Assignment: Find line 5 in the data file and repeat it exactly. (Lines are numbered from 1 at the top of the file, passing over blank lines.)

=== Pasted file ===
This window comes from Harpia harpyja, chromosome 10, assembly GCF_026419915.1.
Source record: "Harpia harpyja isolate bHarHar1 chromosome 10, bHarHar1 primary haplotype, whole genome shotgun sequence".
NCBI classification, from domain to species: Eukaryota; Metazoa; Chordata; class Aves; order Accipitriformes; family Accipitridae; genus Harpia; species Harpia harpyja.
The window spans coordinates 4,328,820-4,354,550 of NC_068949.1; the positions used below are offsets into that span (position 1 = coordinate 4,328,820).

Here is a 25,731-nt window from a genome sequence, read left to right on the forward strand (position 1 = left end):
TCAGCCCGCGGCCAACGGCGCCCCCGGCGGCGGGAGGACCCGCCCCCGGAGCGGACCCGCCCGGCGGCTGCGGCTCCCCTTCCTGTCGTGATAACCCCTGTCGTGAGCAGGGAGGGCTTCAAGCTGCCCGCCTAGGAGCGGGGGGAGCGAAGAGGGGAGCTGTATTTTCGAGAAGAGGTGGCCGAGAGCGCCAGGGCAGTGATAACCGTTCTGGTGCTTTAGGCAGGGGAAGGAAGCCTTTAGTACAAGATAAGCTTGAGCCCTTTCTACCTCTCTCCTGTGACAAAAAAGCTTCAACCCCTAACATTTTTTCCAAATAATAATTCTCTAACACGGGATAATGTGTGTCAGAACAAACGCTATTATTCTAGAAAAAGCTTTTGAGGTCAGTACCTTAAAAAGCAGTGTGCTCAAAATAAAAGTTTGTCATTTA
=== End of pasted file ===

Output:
Here is a 25,731-nt window from a genome sequence, read left to right on the forward strand (position 1 = left end):